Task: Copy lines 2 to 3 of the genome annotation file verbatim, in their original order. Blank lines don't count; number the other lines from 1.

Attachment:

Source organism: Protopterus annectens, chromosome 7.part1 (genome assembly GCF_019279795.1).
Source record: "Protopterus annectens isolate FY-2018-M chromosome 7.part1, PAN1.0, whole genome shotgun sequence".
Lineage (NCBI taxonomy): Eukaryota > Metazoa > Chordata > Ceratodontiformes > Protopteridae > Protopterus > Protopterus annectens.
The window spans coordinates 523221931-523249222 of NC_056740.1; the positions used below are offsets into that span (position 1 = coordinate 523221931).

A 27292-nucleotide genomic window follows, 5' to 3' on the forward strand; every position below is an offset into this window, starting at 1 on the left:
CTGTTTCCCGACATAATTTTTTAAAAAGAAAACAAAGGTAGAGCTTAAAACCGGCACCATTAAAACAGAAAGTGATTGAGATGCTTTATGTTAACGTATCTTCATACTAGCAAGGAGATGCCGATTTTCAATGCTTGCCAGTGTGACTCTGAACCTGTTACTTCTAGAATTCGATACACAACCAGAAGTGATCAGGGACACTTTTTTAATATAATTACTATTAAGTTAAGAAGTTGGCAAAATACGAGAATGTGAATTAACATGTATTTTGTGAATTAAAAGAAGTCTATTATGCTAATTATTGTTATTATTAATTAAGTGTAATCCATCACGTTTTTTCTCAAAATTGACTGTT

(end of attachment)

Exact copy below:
Source record: "Protopterus annectens isolate FY-2018-M chromosome 7.part1, PAN1.0, whole genome shotgun sequence".
Lineage (NCBI taxonomy): Eukaryota > Metazoa > Chordata > Ceratodontiformes > Protopteridae > Protopterus > Protopterus annectens.